“New phenomenon of narrow germanium p-n junctions, “ in Physical Review, 109, No. 2, 15 January 1958. Leo Esaki.

“New phenomenon of narrow germanium p-n junctions, “ in Physical Review, 109, No. 2, 15 January 1958

Lancaster: American Institute of Physics, 1958. 1st Edition. FIRST EDITION, FIRST ISSUE IN ORIGINAL WRAPS OF THE LANDMARK, NOBEL PRIZE WINNING DISCOVERY OF QUANTUM TUNNELING IN SEMICONDUCTORS, a discovery that opened the way to the invention of the Esaki (or tunnel) diode, the FIRST quantum electron device.

Esaki’s work provided the first physical evidence that the phenomenon of tunneling, a key postulate of quantum mechanics, was more than an intriguing theory. “Esaki discovered that electric current could be made to cross those junctions. When he applied a voltage to a semiconductor junction, electrons in the current jumped over the junction, resulting in a quantum mechanical "tunneling" effect. He was surprised to learn that the electrons' resistance to the barrier decreased with the intensity of the voltage, the opposite of what was expected. This tunnel diode allowed electrons to pass through junctions that were only a hundred atoms thick. Tunneling was possible using wave equations of quantum mechanics, rather than approaching the phenomenon using classical theories of physics, in which electrons are thought of as particles” (Encyclopedia of World Biography).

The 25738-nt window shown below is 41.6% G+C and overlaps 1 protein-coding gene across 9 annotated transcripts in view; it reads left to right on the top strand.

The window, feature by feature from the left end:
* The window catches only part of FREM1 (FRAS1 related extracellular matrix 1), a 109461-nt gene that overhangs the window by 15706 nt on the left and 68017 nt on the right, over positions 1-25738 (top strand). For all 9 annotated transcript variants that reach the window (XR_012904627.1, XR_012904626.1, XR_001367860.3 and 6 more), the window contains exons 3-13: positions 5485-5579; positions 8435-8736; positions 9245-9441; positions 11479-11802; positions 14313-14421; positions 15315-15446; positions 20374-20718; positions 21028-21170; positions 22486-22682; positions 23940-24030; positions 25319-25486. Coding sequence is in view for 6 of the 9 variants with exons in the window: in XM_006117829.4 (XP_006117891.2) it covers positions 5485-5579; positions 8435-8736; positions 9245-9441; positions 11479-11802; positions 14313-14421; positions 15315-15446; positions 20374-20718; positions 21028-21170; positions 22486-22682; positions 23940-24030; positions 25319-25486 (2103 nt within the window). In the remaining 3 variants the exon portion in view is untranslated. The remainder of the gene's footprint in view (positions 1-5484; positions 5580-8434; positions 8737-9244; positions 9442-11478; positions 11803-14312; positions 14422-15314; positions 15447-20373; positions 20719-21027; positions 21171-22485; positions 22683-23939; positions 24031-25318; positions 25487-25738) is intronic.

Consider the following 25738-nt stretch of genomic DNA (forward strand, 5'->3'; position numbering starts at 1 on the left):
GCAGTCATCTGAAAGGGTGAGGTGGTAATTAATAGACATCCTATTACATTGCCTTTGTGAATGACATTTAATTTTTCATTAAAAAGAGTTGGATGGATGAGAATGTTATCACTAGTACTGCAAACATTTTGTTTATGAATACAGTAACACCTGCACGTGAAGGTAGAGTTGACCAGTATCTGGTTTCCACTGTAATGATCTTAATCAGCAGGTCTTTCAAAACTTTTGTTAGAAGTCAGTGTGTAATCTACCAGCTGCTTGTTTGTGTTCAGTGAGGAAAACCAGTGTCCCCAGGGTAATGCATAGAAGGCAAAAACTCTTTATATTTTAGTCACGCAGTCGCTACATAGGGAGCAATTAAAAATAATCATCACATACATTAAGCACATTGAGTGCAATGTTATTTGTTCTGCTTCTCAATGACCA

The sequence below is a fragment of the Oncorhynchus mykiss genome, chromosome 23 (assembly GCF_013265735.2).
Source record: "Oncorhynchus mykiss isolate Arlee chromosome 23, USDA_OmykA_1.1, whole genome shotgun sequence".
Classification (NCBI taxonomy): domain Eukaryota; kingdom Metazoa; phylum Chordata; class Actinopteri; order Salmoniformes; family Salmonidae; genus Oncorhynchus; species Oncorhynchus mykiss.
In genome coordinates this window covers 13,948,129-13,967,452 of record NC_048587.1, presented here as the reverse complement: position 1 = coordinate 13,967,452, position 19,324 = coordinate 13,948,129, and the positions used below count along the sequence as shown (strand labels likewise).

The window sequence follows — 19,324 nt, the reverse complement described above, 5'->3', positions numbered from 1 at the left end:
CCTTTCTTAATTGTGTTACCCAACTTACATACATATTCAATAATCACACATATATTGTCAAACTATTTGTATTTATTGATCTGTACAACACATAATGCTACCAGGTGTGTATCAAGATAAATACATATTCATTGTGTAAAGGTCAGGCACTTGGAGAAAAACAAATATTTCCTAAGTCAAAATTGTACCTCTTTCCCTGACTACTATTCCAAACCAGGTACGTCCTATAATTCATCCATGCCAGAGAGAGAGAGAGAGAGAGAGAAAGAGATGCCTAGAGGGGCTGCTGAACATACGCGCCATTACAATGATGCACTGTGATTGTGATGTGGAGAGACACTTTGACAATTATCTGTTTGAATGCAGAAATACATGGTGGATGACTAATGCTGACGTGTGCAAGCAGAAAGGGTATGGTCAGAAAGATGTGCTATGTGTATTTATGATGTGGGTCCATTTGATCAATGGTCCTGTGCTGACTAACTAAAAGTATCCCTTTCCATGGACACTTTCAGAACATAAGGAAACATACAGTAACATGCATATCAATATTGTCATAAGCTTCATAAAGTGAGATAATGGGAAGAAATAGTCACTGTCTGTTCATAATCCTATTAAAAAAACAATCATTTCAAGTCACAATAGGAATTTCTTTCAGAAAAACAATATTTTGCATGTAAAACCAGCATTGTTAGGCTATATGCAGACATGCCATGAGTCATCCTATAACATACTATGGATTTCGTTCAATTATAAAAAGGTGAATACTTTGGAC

One of the most fundamental tenets of quantum mechanics, the foundation of modern physics, is that the exchange of energy at the subatomic level is constrained to certain levels, or quantities--in a word, quantized. Esaki’s paper was essential in explaining that exchange of energy. “Esaki diodes actually provide a beautiful illustration of the interplay of two quantum effects, viz. energy bands in solids and tunneling. Charge carriers can tunnel from one energy band into a different energy band in heavily doped pn junctions” (Dick, Advanced Quantum Mechanics, 40). His paper answered questions “about electron tunneling through solids that scientists had been asking for decades, and opening a new field in development of solid-state physics that spread to research laboratories around the world” (Encyclopedia of World Biography). Item #911

CONDITION & DETAILS: Lancaster: American Physical Society. Volume 109, Number 2. Original Wraps 4to (10.5 x 8 inches; 263 x 200mm). Original paper wraps in near fine condition in every way.

Price: $1,200.00